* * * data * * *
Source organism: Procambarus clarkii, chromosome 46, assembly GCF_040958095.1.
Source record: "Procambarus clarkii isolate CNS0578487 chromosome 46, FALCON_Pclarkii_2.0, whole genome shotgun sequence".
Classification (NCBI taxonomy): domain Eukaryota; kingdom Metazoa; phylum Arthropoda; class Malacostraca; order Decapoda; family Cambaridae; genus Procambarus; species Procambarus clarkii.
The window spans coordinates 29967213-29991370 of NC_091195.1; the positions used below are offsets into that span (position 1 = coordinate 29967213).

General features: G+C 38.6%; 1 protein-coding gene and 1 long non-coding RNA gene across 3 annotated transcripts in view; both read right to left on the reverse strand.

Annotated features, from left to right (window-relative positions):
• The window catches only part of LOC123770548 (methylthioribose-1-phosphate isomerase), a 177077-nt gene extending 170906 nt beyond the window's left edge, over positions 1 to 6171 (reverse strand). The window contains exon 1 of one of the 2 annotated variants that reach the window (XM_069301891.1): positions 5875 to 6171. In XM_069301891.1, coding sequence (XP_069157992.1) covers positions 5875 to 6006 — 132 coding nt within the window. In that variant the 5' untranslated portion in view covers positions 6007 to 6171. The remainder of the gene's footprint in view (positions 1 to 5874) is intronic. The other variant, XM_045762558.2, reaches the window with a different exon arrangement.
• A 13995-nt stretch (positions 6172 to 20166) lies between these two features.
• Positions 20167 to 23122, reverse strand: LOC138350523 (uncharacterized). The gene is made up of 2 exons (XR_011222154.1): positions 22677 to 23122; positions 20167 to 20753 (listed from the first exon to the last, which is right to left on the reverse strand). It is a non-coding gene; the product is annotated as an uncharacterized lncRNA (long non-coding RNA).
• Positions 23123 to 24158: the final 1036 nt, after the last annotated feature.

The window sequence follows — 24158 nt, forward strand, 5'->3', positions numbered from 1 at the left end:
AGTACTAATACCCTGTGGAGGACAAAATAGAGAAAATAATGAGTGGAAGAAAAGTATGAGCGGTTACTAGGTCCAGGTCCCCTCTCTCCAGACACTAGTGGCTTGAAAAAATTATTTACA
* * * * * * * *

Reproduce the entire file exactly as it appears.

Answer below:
Source organism: Procambarus clarkii, chromosome 46, assembly GCF_040958095.1.
Source record: "Procambarus clarkii isolate CNS0578487 chromosome 46, FALCON_Pclarkii_2.0, whole genome shotgun sequence".
Classification (NCBI taxonomy): domain Eukaryota; kingdom Metazoa; phylum Arthropoda; class Malacostraca; order Decapoda; family Cambaridae; genus Procambarus; species Procambarus clarkii.
The window spans coordinates 29967213-29991370 of NC_091195.1; the positions used below are offsets into that span (position 1 = coordinate 29967213).

General features: G+C 38.6%; 1 protein-coding gene and 1 long non-coding RNA gene across 3 annotated transcripts in view; both read right to left on the reverse strand.

Annotated features, from left to right (window-relative positions):
• The window catches only part of LOC123770548 (methylthioribose-1-phosphate isomerase), a 177077-nt gene extending 170906 nt beyond the window's left edge, over positions 1 to 6171 (reverse strand). The window contains exon 1 of one of the 2 annotated variants that reach the window (XM_069301891.1): positions 5875 to 6171. In XM_069301891.1, coding sequence (XP_069157992.1) covers positions 5875 to 6006 — 132 coding nt within the window. In that variant the 5' untranslated portion in view covers positions 6007 to 6171. The remainder of the gene's footprint in view (positions 1 to 5874) is intronic. The other variant, XM_045762558.2, reaches the window with a different exon arrangement.
• A 13995-nt stretch (positions 6172 to 20166) lies between these two features.
• Positions 20167 to 23122, reverse strand: LOC138350523 (uncharacterized). The gene is made up of 2 exons (XR_011222154.1): positions 22677 to 23122; positions 20167 to 20753 (listed from the first exon to the last, which is right to left on the reverse strand). It is a non-coding gene; the product is annotated as an uncharacterized lncRNA (long non-coding RNA).
• Positions 23123 to 24158: the final 1036 nt, after the last annotated feature.

The window sequence follows — 24158 nt, forward strand, 5'->3', positions numbered from 1 at the left end:
AGTACTAATACCCTGTGGAGGACAAAATAGAGAAAATAATGAGTGGAAGAAAAGTATGAGCGGTTACTAGGTCCAGGTCCCCTCTCTCCAGACACTAGTGGCTTGAAAAAATTATTTACA